El Corte Ingles Costa del Sol restructuring could affect 460 jobs in Mijas alone.
THE management of El Corte Ingles communicated to its staff on Wednesday, April 7, its intention to restructure the Mijas store in a plan that will result in a “significant reduction in personnel and commercial square metres,” according to Spanish daily La Opinion de Malaga. However, at the time of publication Euro Weekly News was unable to reach our associates at El Corte Ingles to either confirm or deny the report.
The store was inaugurated back in 2006 and the plan to downsize may affect up to 460 of its workforce in the Costa del Sol town.
A national ERE plan was agreed by the company a few weeks ago to compensate its 3,292 affected workers across Spain. Initially, staff aged between 30 and 50 years of age in the Mijas contingent will be offered a voluntary exit up until April 23, which includes a compensation of 33 days per year worked to a maximum of two annuities and a premium of 20 per cent of gross salary for those with the company 15 years or more, according to company sources. Those between 10 and 15 years will receive 10 per cent while people with El Corte Ingles between five and 10 years will receive 5 per cent. Depending on the number of people who opt for the voluntary severance plan, management may also be forced to impose the settlement plan on a second group of employees.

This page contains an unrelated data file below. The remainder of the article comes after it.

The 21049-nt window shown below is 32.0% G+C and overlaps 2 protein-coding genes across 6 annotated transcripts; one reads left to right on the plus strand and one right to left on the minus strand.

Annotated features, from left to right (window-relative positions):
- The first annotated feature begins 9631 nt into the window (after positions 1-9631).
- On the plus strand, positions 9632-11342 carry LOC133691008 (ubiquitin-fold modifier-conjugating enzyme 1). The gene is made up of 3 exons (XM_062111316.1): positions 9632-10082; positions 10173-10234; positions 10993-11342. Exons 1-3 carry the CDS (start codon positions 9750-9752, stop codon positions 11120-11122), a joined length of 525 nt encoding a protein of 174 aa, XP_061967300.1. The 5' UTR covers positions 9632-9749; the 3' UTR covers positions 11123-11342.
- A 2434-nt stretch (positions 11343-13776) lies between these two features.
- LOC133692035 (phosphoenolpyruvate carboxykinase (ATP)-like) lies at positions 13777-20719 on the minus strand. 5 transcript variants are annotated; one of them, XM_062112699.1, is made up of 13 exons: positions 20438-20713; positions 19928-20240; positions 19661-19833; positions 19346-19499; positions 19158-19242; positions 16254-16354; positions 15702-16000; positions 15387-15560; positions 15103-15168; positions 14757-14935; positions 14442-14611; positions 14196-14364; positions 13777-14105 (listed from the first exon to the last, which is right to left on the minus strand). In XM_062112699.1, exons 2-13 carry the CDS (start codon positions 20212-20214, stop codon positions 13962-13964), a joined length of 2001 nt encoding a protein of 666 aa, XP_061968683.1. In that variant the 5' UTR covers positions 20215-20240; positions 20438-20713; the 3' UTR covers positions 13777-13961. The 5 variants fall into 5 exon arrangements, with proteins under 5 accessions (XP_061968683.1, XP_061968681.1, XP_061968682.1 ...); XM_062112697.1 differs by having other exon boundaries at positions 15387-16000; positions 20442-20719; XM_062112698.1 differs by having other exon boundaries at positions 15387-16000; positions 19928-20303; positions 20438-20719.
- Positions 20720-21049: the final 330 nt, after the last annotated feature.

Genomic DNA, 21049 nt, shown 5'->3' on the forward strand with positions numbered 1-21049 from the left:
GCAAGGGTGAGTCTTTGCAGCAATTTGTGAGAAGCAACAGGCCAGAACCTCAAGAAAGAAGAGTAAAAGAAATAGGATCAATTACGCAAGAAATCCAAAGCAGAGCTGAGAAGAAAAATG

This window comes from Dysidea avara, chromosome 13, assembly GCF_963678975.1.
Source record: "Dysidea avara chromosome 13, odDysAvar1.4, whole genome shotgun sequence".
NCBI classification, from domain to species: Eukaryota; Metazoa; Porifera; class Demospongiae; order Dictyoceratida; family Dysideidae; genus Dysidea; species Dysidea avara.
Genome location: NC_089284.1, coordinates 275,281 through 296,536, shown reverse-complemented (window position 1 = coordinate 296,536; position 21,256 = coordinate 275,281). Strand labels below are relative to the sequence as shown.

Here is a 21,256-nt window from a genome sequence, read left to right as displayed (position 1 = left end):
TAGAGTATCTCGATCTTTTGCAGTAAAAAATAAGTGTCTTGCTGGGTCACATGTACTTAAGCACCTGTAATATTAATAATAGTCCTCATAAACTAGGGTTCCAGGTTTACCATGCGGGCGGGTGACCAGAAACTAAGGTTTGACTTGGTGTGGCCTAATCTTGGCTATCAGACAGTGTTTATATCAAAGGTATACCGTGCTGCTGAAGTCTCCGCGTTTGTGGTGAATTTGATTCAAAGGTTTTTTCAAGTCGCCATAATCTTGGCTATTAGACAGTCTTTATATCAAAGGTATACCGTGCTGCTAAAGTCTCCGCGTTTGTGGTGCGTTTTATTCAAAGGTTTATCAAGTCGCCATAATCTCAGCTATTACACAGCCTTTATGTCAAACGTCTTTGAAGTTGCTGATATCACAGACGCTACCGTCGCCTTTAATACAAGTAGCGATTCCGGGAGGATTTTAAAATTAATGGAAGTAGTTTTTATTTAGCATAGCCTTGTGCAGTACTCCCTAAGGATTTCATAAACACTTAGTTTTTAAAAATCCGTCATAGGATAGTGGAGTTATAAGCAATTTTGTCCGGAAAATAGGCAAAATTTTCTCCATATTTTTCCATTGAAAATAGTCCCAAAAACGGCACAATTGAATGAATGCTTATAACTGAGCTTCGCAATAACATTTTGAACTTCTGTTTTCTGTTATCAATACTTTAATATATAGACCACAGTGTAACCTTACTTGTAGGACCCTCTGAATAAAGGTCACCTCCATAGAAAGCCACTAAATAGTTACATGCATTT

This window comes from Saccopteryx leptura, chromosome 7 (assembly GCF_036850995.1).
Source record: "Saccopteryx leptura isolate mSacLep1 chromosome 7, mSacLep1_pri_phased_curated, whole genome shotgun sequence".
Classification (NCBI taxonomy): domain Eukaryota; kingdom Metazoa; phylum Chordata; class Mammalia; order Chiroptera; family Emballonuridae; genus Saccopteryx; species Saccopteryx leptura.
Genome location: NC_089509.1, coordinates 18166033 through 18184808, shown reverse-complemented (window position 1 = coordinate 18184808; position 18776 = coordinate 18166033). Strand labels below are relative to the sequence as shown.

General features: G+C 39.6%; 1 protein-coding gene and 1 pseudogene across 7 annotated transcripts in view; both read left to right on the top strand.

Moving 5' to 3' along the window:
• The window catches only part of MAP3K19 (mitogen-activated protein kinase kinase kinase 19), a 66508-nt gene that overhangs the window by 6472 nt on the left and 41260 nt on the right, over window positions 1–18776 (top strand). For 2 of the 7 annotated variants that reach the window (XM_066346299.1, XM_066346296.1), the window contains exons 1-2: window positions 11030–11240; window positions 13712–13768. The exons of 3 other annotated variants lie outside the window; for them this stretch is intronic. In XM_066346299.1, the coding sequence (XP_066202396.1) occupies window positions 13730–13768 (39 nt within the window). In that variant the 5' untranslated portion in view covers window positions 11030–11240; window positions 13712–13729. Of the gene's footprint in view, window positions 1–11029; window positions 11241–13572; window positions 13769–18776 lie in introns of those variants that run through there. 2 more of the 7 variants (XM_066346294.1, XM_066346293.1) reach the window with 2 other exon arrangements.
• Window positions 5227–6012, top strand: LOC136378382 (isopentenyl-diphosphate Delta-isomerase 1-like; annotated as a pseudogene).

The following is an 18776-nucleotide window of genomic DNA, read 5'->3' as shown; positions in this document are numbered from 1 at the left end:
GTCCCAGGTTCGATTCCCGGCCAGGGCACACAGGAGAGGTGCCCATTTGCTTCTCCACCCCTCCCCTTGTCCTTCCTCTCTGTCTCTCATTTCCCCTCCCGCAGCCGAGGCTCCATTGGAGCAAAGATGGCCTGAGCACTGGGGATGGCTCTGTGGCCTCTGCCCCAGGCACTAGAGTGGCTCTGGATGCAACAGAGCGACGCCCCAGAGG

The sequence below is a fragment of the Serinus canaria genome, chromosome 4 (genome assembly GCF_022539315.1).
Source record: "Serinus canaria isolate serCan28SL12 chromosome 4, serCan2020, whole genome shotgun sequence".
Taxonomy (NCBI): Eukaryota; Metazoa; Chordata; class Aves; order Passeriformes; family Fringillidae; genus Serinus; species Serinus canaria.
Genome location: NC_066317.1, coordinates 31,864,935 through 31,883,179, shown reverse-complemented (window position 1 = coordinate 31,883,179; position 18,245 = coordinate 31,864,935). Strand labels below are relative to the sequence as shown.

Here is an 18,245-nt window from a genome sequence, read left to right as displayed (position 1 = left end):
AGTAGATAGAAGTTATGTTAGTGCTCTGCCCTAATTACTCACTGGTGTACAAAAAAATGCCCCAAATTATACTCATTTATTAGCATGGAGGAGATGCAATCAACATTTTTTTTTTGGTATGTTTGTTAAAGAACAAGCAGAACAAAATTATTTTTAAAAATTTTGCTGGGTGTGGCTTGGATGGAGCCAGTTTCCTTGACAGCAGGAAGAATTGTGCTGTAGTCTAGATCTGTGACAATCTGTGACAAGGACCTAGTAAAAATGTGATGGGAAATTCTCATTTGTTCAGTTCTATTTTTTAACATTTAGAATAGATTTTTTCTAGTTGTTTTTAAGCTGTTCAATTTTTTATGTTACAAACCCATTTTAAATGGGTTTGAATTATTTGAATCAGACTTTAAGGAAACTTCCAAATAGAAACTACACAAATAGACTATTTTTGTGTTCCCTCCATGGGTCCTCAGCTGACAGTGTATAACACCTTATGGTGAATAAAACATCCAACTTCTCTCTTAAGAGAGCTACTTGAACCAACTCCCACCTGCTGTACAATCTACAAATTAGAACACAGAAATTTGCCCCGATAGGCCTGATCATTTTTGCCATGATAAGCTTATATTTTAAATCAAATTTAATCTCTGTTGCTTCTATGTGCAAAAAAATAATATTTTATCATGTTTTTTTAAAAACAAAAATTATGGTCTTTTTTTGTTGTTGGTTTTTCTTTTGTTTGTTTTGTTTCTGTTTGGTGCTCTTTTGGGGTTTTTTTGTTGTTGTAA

However, El Corte Ingles is committed to relocating as many staff from the Mijas store to other establishments as possible, particularly to their Malaga City and Marbella outlets. According to the Spanish press, the company owns the Mijas building it is currently operating in, which comprises of five commercial floors, four parking floors and several other businesses such as a coffee shop and travel agents, in addition to the El Corte Ingles store itself. According to company sources, the intention is for these other establishments to continue operating in the space, and the department store itself will remain open for the time being as a date to cease trading has yet to be announced.
Experts and union leaders say the rise of online sales accelerated by the pandemic, with customers being inundated with special online offers, has been one of the reasons to let employees go. The company is also having difficulty connecting to the under 30’s market and has not been able to expand beyond Portugal, leaving it more exposed to the ups and downs of the national economy.